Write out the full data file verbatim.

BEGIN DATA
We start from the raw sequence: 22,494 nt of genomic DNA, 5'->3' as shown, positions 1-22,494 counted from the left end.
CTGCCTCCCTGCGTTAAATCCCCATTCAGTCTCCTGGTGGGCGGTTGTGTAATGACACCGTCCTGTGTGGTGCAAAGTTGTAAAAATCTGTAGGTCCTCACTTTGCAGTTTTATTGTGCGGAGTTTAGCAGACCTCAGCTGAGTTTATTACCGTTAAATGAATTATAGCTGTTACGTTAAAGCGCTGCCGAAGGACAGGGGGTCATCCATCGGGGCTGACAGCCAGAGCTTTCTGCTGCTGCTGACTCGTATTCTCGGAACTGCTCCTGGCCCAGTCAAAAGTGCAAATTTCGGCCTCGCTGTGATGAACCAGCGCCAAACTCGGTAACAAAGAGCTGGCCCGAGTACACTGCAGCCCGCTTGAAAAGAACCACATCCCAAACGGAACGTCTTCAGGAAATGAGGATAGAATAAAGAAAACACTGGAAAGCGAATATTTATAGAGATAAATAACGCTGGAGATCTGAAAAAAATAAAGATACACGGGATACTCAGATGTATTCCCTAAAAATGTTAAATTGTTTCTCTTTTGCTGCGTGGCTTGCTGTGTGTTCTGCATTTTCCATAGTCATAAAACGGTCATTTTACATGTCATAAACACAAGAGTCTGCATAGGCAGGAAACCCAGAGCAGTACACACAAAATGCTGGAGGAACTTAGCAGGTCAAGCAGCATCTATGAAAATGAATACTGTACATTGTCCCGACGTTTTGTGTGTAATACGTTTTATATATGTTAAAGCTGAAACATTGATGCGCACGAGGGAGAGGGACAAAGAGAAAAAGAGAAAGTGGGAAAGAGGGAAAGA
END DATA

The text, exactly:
We start from the raw sequence: 22,494 nt of genomic DNA, 5'->3' as shown, positions 1-22,494 counted from the left end.
CTGCCTCCCTGCGTTAAATCCCCATTCAGTCTCCTGGTGGGCGGTTGTGTAATGACACCGTCCTGTGTGGTGCAAAGTTGTAAAAATCTGTAGGTCCTCACTTTGCAGTTTTATTGTGCGGAGTTTAGCAGACCTCAGCTGAGTTTATTACCGTTAAATGAATTATAGCTGTTACGTTAAAGCGCTGCCGAAGGACAGGGGGTCATCCATCGGGGCTGACAGCCAGAGCTTTCTGCTGCTGCTGACTCGTATTCTCGGAACTGCTCCTGGCCCAGTCAAAAGTGCAAATTTCGGCCTCGCTGTGATGAACCAGCGCCAAACTCGGTAACAAAGAGCTGGCCCGAGTACACTGCAGCCCGCTTGAAAAGAACCACATCCCAAACGGAACGTCTTCAGGAAATGAGGATAGAATAAAGAAAACACTGGAAAGCGAATATTTATAGAGATAAATAACGCTGGAGATCTGAAAAAAATAAAGATACACGGGATACTCAGATGTATTCCCTAAAAATGTTAAATTGTTTCTCTTTTGCTGCGTGGCTTGCTGTGTGTTCTGCATTTTCCATAGTCATAAAACGGTCATTTTACATGTCATAAACACAAGAGTCTGCATAGGCAGGAAACCCAGAGCAGTACACACAAAATGCTGGAGGAACTTAGCAGGTCAAGCAGCATCTATGAAAATGAATACTGTACATTGTCCCGACGTTTTGTGTGTAATACGTTTTATATATGTTAAAGCTGAAACATTGATGCGCACGAGGGAGAGGGACAAAGAGAAAAAGAGAAAGTGGGAAAGAGGGAAAGA